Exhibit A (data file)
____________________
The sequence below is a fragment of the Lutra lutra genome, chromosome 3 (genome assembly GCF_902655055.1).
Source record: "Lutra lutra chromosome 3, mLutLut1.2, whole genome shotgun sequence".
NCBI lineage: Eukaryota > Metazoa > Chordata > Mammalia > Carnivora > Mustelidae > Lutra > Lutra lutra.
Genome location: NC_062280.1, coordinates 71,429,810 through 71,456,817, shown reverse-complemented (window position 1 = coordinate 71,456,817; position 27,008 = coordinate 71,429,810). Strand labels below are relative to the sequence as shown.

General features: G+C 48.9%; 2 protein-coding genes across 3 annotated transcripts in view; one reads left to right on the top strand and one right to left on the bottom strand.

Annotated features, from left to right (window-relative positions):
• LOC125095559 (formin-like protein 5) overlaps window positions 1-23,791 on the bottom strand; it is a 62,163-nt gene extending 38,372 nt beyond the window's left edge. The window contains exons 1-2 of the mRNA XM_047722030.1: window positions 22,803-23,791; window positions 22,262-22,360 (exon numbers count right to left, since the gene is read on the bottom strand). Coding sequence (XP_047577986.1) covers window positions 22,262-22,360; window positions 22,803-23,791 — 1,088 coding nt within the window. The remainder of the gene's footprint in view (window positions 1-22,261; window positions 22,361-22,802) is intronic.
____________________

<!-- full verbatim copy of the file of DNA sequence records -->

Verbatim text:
The sequence below is a fragment of the Lutra lutra genome, chromosome 3 (genome assembly GCF_902655055.1).
Source record: "Lutra lutra chromosome 3, mLutLut1.2, whole genome shotgun sequence".
NCBI lineage: Eukaryota > Metazoa > Chordata > Mammalia > Carnivora > Mustelidae > Lutra > Lutra lutra.
Genome location: NC_062280.1, coordinates 71,429,810 through 71,456,817, shown reverse-complemented (window position 1 = coordinate 71,456,817; position 27,008 = coordinate 71,429,810). Strand labels below are relative to the sequence as shown.

General features: G+C 48.9%; 2 protein-coding genes across 3 annotated transcripts in view; one reads left to right on the top strand and one right to left on the bottom strand.

Annotated features, from left to right (window-relative positions):
• LOC125095559 (formin-like protein 5) overlaps window positions 1-23,791 on the bottom strand; it is a 62,163-nt gene extending 38,372 nt beyond the window's left edge. The window contains exons 1-2 of the mRNA XM_047722030.1: window positions 22,803-23,791; window positions 22,262-22,360 (exon numbers count right to left, since the gene is read on the bottom strand). Coding sequence (XP_047577986.1) covers window positions 22,262-22,360; window positions 22,803-23,791 — 1,088 coding nt within the window. The remainder of the gene's footprint in view (window positions 1-22,261; window positions 22,361-22,802) is intronic.